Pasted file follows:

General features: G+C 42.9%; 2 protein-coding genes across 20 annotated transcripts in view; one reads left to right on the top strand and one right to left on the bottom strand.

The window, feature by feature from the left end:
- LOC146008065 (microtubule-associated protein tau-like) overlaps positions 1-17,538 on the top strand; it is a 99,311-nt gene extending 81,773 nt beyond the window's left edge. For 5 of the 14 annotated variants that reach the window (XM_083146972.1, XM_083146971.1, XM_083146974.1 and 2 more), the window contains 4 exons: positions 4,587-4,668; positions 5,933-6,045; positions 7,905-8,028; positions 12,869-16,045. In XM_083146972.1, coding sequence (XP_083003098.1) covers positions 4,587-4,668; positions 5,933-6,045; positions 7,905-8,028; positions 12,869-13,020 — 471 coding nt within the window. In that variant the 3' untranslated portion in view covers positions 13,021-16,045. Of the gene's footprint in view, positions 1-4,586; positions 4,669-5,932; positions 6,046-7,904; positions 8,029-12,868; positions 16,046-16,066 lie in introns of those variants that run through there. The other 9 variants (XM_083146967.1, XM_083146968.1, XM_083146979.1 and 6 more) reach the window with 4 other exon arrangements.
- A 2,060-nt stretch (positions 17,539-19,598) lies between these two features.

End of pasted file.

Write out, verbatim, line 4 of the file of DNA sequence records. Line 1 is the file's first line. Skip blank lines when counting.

- A 2,060-nt stretch (positions 17,539-19,598) lies between these two features.